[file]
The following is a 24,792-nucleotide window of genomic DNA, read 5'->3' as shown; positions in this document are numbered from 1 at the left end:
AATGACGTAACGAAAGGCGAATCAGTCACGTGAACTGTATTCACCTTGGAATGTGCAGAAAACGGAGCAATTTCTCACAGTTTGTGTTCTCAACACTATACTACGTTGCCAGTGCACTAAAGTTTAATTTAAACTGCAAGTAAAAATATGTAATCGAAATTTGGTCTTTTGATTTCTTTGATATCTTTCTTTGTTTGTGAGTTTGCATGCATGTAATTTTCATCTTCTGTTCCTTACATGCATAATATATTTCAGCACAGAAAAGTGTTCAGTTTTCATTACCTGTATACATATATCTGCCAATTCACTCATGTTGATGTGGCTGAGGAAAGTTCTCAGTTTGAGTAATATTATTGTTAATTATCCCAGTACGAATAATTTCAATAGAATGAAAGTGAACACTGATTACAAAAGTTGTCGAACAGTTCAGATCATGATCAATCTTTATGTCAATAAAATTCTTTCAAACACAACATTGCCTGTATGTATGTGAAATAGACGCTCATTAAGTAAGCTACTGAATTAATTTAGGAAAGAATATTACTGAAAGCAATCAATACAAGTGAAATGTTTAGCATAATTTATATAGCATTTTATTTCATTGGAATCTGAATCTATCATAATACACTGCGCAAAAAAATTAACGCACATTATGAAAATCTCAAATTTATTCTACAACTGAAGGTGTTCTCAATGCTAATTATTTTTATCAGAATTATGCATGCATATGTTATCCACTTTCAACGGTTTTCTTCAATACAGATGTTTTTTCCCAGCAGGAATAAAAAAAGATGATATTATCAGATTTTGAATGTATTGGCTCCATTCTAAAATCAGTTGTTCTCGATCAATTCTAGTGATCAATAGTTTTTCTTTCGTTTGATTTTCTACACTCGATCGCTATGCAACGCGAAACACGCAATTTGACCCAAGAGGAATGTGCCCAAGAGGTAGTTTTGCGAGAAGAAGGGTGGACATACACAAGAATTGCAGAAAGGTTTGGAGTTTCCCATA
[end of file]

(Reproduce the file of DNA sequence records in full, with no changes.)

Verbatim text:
The following is a 24,792-nucleotide window of genomic DNA, read 5'->3' as shown; positions in this document are numbered from 1 at the left end:
AATGACGTAACGAAAGGCGAATCAGTCACGTGAACTGTATTCACCTTGGAATGTGCAGAAAACGGAGCAATTTCTCACAGTTTGTGTTCTCAACACTATACTACGTTGCCAGTGCACTAAAGTTTAATTTAAACTGCAAGTAAAAATATGTAATCGAAATTTGGTCTTTTGATTTCTTTGATATCTTTCTTTGTTTGTGAGTTTGCATGCATGTAATTTTCATCTTCTGTTCCTTACATGCATAATATATTTCAGCACAGAAAAGTGTTCAGTTTTCATTACCTGTATACATATATCTGCCAATTCACTCATGTTGATGTGGCTGAGGAAAGTTCTCAGTTTGAGTAATATTATTGTTAATTATCCCAGTACGAATAATTTCAATAGAATGAAAGTGAACACTGATTACAAAAGTTGTCGAACAGTTCAGATCATGATCAATCTTTATGTCAATAAAATTCTTTCAAACACAACATTGCCTGTATGTATGTGAAATAGACGCTCATTAAGTAAGCTACTGAATTAATTTAGGAAAGAATATTACTGAAAGCAATCAATACAAGTGAAATGTTTAGCATAATTTATATAGCATTTTATTTCATTGGAATCTGAATCTATCATAATACACTGCGCAAAAAAATTAACGCACATTATGAAAATCTCAAATTTATTCTACAACTGAAGGTGTTCTCAATGCTAATTATTTTTATCAGAATTATGCATGCATATGTTATCCACTTTCAACGGTTTTCTTCAATACAGATGTTTTTTCCCAGCAGGAATAAAAAAAGATGATATTATCAGATTTTGAATGTATTGGCTCCATTCTAAAATCAGTTGTTCTCGATCAATTCTAGTGATCAATAGTTTTTCTTTCGTTTGATTTTCTACACTCGATCGCTATGCAACGCGAAACACGCAATTTGACCCAAGAGGAATGTGCCCAAGAGGTAGTTTTGCGAGAAGAAGGGTGGACATACACAAGAATTGCAGAAAGGTTTGGAGTTTCCCATA